Revenue growth drivers for online food delivery platforms include (1) number of customers; (2) orders per customer; (3) take rate; and (4) gross merchandise value. Crucially, attention should be focused on how operators can maximize order growth (order value growth can largely be assumed to increase in-line with inflation) and take rates. Clearly order growth is, in turn, driven by customer numbers and how many orders each customer makes.
For take rates, we focus on whether commission rate increases to restaurants are possible, or whether more can be done to drive placement revenues (where restaurants pay the platform to have a high placement in search results). Market maturity is a key differentiator in both the rate of revenue growth possible for online food delivery platforms, and in the types of levers companies should pull in order to maximize this growth.
As a result, we consider separately the market growth potential for mature and nascent markets, as well as the factors that can deliver best in class growth in both.
Inequality, minimum wage levels, and the negotiating position of restaurants vs. online platforms are more significant factors driving attractive delivery service economics than population density and traffic congestion. There are also idiosyncratic factors that influence the delivery economics of a country that we are unable to capture in this analysis.
Some examples include: tipping culture (increases attractiveness of delivery economics in U.S. and Canada), customer price sensitivity to delivery fees (Western European customers highly price sensitive to delivery fees, worsening delivery economics), and weather (poor weather in Canada increasing customer willingness to pay for delivery).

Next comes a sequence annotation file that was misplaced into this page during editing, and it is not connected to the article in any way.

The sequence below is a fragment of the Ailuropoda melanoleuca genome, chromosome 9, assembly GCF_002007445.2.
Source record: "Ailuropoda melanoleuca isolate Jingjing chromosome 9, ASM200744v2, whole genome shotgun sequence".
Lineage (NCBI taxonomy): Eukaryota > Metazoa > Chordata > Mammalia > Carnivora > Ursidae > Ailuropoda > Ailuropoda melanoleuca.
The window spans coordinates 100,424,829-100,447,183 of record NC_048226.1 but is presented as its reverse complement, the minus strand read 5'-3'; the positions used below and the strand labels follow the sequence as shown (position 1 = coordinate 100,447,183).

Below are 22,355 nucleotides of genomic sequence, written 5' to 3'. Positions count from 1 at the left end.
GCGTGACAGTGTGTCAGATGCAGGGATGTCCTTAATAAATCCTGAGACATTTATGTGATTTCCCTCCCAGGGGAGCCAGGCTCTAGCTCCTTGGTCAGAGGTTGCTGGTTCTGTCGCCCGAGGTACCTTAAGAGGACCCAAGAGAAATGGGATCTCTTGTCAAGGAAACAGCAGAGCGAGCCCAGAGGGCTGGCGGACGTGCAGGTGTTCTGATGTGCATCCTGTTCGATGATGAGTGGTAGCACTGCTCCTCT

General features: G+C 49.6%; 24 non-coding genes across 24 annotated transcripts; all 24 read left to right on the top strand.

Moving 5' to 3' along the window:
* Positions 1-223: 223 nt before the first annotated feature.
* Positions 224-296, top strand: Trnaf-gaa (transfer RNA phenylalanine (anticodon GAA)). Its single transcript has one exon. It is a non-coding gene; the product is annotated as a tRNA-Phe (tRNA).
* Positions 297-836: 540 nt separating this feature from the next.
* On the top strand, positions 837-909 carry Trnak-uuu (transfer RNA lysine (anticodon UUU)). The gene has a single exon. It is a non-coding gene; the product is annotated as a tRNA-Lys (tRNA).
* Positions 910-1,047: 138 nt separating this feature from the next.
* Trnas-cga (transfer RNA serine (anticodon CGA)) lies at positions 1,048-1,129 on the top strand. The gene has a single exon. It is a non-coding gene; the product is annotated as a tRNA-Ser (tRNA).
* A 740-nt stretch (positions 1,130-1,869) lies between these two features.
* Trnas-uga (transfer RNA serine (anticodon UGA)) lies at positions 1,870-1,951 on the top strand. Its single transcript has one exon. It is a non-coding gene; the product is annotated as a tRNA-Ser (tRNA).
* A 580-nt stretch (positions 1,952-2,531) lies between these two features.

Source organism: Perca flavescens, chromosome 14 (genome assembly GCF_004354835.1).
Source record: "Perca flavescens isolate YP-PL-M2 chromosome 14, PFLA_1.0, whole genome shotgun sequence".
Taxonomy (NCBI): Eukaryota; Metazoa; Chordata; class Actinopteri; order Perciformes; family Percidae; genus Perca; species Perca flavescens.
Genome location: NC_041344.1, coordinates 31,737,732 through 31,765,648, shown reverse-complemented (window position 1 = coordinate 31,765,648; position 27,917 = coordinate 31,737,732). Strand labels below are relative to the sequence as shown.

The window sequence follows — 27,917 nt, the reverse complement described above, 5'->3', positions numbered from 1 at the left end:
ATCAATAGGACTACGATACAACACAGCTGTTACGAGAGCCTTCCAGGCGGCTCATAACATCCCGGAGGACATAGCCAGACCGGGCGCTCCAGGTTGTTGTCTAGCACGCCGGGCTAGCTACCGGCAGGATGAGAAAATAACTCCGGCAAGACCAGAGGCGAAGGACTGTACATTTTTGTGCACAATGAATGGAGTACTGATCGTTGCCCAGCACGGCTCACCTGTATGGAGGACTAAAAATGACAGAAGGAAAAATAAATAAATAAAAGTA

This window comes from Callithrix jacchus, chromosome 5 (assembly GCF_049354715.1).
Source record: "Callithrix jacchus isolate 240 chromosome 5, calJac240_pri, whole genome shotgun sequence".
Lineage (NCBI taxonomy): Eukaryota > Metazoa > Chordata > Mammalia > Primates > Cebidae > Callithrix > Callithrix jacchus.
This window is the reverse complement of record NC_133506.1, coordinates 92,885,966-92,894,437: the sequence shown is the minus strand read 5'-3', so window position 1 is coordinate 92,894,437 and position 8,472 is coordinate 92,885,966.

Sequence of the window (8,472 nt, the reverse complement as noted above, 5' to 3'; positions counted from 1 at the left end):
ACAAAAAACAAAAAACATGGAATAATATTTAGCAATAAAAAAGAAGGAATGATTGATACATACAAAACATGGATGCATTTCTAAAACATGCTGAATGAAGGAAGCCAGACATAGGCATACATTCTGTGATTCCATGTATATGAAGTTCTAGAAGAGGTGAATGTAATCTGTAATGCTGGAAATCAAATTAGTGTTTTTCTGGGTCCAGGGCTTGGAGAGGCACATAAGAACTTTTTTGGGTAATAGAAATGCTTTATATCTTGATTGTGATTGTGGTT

Globally, we believe the markets that will likely provide the most attractive delivery economics are certain Latin American countries (such as Brazil, Mexico, Paraguay, Panama) and some in the Middle East (such as Kuwait and Qatar). This is based on our assumptions that markets with attractive delivery economics have:
Customers willing to pay a high delivery fee
Delivery riders willing to accept a low wage
Restaurants willing to be charged a high fee to use online platforms
The level of income inequality in a country: More unequal countries providing better delivery economics given the significant gap between what a customer is prepared to pay for delivery and the pay a courier rider would expect to receive. We measure both the Gini coefficient in each country and the ratio of the share of income in a country going to the 20% of income earners vs. the bottom 20%.
The minimum wage and labor legislation (or lack thereof) in a country: Countries with poor labor protection and a lack of minimum wage legislation providing better delivery economics given the lower rider pay required. We measure the ratio of typical delivery fees charged in a country to the national minimum wage. A higher ratio suggests more attractive delivery economics. Where countries have no minimum wage we assume a default ratio of 3x (at the high end of our data).
The proportion of branded restaurants in a country: Branded restaurants typically having better negotiating power with online food delivery platforms, which worsens delivery economics by lowering commission rates and delivery charges possible by platforms.